Text preprocessing is language-specific. Though English and German both descended from the same root language, Proto-Germanic, German obtained an aglutinative morphology, which means words are glued together for a phrase. Meanwhile, for some Asian languages like Chinese, there is no alphabet. There is also no whitespace between characters. So how to preprocess the text really depends on the language and the application.

English: insurance companies providing legal protection

Chinese: 提供法律保护的保险公司

German: Kaftfahrzeug-Haftpflichtversicherung

Thai: บริษัท ประกันภัยที่ให้การคุ้มครองตามกฎหมาย

Vector Space Model

The most common way to represent documents is to convert them into numeric vectors. This representation is called "Vector Space Model" (VSM). VSM is broadly used in various text mining algorithms and IR systems and enables efficient analysis of large collection of documents. In order to allow for more formal descriptions of the algorithms, we first define some terms and variables that will be frequently used in the following: Given a collection of documents [math]D = \{ d_1 ,d_2 , \dotsc ,d_D \}[/math], let [math]V = \{ w_1 ,w_2 , \dotsc ,w_v \}[/math] be the set of distinct words/terms in the collection. Then [math]V[/math] is called the vocabulary. The frequency of the term [math]w ∈V[/math] in document [math]d ∈D[/math] is shown by [math]f_d(w)[/math] and the number of documents having the word [math]w[/math] is represented by [math]f_D(w)[/math]. The term vector for document [math]d[/math] is denoted by [math] \vec t_d\ = (f_d(w_1), f_d(w_2), \dotsc, f_d(w_v))[/math].

In VSM each word is represented by a variable having a numeric value indicating the weight (importance) of the word in the document. There are two main term weight models: 1)Boolean model : In this model a weight [math]w_{ij}\gt 0[/math] is assigned to each term [math]w_i ∈d_j[/math]. For any term that does not appear in [math]d_j, w_{ij} = 0[/math]. 2)Term frequency-inverse document frequency (TF-IDF):The most popular term weighting schemes is TF-IDF. Let [math]q[/math] be this term weighting scheme, then the weight of each word [math]w_i ∈d[/math] is computed as follows:

[math]q(w) = f_d(w)*log\frac{\left\vert D \right\vert}{f_D(w)}[/math]

where [math]\left\vert D \right\vert[/math] is the number of documents in the collection [math]D[/math].

In TF-IDF the term frequency is normalized by inverse document frequency, IDF. This normalization decreases theweight of the terms occurring more frequently in the document collection, making sure that the matching of documents be more effected by distinctive words which have relatively low frequencies in the collection.

Based on the term weighting scheme, each document is represented by a vector of term weights [math]w(d) = (w(d,w_1), w(d,w_2), \dotsc, w(d,w_v))[/math]. We can compute the similarity between two documents [math]d_1[/math] and [math]d_2[/math]. One of the most widely used similarity measures is cosine similarity and is computed as follows:

[math]S(d_1,d_2) = \cos \theta = \frac{\displaystyle d_1 · d_2}{{\displaystyle \sqrt {\sum_{i=1}^v w_{1i}^2}} · {\displaystyle \sqrt {\sum_{i=1}^v w_{2i}^2}}}[/math]


Problem Statement

The problem of classification is defined as follows. We have a training set [math]D = {d_1,d_2, . . . ,d_n }[/math] of documents, such that each document di is labeled with a label ℓi from the set [math]L = {ℓ_1, ℓ_2, . . . , ℓ_k }[/math]. The task is to find a classification model (classifier) [math]f[/math] where [math]f : D → L, f (d) = ℓ[/math].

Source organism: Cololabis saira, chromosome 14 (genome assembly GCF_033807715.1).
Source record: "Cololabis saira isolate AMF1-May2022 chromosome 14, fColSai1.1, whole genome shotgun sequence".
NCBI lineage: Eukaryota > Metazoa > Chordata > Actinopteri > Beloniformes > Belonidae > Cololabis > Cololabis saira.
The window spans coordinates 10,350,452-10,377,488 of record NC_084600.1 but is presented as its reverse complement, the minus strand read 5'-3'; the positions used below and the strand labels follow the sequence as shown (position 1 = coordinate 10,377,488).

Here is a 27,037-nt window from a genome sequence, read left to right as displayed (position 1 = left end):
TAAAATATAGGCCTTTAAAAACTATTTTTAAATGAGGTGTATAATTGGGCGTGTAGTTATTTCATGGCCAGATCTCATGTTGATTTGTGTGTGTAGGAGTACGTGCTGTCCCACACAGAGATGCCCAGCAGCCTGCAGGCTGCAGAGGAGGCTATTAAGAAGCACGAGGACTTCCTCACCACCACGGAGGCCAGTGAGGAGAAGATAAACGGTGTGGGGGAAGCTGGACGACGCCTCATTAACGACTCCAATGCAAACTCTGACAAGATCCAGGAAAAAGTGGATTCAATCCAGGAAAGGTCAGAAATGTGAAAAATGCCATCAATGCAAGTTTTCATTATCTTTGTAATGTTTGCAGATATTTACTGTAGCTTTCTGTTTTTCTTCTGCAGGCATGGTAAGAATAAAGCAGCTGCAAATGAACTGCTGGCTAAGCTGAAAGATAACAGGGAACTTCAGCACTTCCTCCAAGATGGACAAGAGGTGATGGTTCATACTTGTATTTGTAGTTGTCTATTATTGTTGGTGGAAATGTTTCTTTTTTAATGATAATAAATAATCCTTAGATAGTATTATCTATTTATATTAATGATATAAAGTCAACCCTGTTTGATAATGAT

To evaluate the performance of the classification model, we set aside a test set. After training the classifier with training set, we classify the test set and the portion of correctly classified documents to the total number of documents is called accuracy.

The common evaluation metrics for text classification are precision, recall and F-1 scores. Charu C Aggarwal and others defines these metrics as follows:

Precision: The fraction of the correct instances among the identified positive instances.

Recall: The percentage of correct instances among all the positive instances.

F-1 score: The geometric mean of precision and recall. [math]F1 = 2 × \frac{precision × recall}{precision + recall}[/math]

Naive Bayes Classifier

Definition: The Naive Bayes classifier is a simple yet widely used classifier. It makes assumptions about how the data (in our case words in documents) are generated and propose a probabilistic model based on these assumptions. Then use a set of training examples to estimate the parameters of the model. Bayes rule is used to classify new examples and select the class that is most likely has generated the example. There are two main models commonly used for naive Bayes classifications: Multi-variate Bernoulli Model and Multinomial Model. Both models try to find the posterior probability of a class, based on the distribution of the words in the document. However, Multinomial Model takes into account the frequency of the words whereas the Multi-variate Bernoulli Model does not.

Nearest Neighbor Classifier

The main idea is that documents which belong to the same class are more likely “similar” or close to each other based on the similarity measures. The classification of the test document is inferred from the class labels of the similar documents in the training set. If we consider the k-nearest neighbor in the training data set, the approach is called k-nearest neighbor classification and the most common class from these k neighbors is reported as the class label.

Decision Tree Classifiers

Decision tree is basically a hierarchical tree of the training instances, in which a condition on the attribute value is used to divide the data hierarchically.

In case of text data, the conditions on the decision tree nodes are commonly defined in terms of terms in the text documents. For instance a node may be subdivided to its children relying on the presence or absence of a particular term in the document.

Support Vector Machines

Support Vector Machines (SVM) are a form of Linear Classifiers. In the context of text documents, Linear Classifiers are models that make a classification decision based on the value of the linear combinations of the documents features. The output of a linear predictor is defined to be [math]y = \vec{a} \cdot \vec{x} + b[/math], where [math]\vec{x} = (x1, x2, . . . , xn)[/math] is the normalized document word frequency vector, [math]\vec{a} = (a1, a2, . . . , an)[/math] is vector of coefficients and b is a scalar. We can interpret the predictor [math]y = \vec{a} \cdot \vec{x} + b[/math] in the categorical class labels as a separating hyperplane between different classes.